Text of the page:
Institutional Repositories in Africa: Issues and Challenges

Institutional Repositories in Africa: Issues and Challenges

Felicia O. Yusuf (Covenant University, Nigeria), Goodluck Ifijeh (Covenant University, Nigeria) and Sola Owolabi (Landmark University, Nigeria)
Copyright: © 2019 |Pages: 19
DOI: 10.4018/978-1-5225-8437-7.ch008
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The emergence of open access has opened a world of opportunities for academic and research institutions. One of such opportunities is the establishment of institutional repositories (IRs). This chapter examined the emergence and creation of IRs and trends in Africa. It noted that the development of IRs in most African countries is still at the infancy stage. The chapter highlighted the important role of libraries in the management of IRs. The Chapter also identified and discussed important issues and challenges of IRs in Africa. The identified challenges include lack of awareness, lack of required funding to establish and manage IRs, lack of Information and communication technology infrastructure, among others. It concluded that the establishment of IRs is a compulsory venture for institutions of higher learning in Africa.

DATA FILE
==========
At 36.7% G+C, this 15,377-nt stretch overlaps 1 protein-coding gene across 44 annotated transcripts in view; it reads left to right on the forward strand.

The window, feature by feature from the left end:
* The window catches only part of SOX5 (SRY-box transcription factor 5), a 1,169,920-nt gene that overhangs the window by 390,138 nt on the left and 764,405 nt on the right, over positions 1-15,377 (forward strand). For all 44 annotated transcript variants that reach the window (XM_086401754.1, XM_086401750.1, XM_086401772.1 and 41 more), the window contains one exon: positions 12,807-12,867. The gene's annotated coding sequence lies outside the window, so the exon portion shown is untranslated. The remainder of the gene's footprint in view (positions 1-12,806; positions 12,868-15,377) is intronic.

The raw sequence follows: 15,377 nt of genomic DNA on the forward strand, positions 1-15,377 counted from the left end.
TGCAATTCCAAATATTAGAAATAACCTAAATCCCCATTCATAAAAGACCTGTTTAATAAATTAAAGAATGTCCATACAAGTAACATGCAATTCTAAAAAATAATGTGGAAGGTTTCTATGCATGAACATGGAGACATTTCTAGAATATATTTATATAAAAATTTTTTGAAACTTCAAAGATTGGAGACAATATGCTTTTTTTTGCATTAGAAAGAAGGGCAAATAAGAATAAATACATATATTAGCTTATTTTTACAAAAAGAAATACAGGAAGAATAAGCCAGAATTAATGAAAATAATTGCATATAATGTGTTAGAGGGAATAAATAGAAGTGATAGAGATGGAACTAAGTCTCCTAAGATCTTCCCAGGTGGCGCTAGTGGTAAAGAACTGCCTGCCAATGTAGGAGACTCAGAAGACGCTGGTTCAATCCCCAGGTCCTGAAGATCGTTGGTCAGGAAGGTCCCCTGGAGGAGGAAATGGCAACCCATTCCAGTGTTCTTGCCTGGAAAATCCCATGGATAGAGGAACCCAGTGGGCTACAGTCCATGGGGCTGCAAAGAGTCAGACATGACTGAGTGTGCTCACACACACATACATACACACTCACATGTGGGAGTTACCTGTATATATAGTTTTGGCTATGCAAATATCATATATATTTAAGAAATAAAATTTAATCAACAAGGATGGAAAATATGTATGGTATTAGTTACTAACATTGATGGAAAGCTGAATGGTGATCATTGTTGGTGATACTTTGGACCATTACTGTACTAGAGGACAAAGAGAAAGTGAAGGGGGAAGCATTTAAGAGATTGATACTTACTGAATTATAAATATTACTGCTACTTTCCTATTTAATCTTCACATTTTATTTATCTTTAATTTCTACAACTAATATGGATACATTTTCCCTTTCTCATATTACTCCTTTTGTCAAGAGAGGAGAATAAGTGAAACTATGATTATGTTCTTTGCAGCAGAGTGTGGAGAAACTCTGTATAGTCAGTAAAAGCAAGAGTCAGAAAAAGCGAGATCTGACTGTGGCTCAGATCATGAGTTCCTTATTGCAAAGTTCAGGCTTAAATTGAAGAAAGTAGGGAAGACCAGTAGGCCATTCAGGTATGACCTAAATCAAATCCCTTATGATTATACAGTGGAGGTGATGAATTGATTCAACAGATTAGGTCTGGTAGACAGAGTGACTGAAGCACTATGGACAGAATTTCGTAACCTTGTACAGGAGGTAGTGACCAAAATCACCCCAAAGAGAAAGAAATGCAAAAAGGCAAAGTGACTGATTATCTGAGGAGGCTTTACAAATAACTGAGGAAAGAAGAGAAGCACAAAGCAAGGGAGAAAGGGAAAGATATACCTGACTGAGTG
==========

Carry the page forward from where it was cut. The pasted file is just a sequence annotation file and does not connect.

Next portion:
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The importance of scholarly communication in an academic environment cannot be overemphasized. The American Library Association, ALA (2015) defined scholarly communication as the system through which research and other scholarly writings are created, evaluated for quality, disseminated to the scholarly community, and preserved for future use. Various media of scholarly communication abound which according to ALA (2015) may be through formal or informal channels. The formal and informal channels according to ALA include publication in peer-reviewed journals and electronic listservs respectively.

As important as scholarly communication is to the scholarly environment, it has been observed that most of the outlets used for communication such as journals, online databases etc. are beyond the reach of the scholarly community in terms of the cost of subscription which has led to the expression of dissatisfaction by scholars. Ogbomo and Muokebe (2015) observed the increasing dissatisfaction expressed by scholars and researchers with the existing model of scholarly communication where they lamented that subscription rates for journals were high and the fear that universities may lose their print materials if not properly archived was on the increase.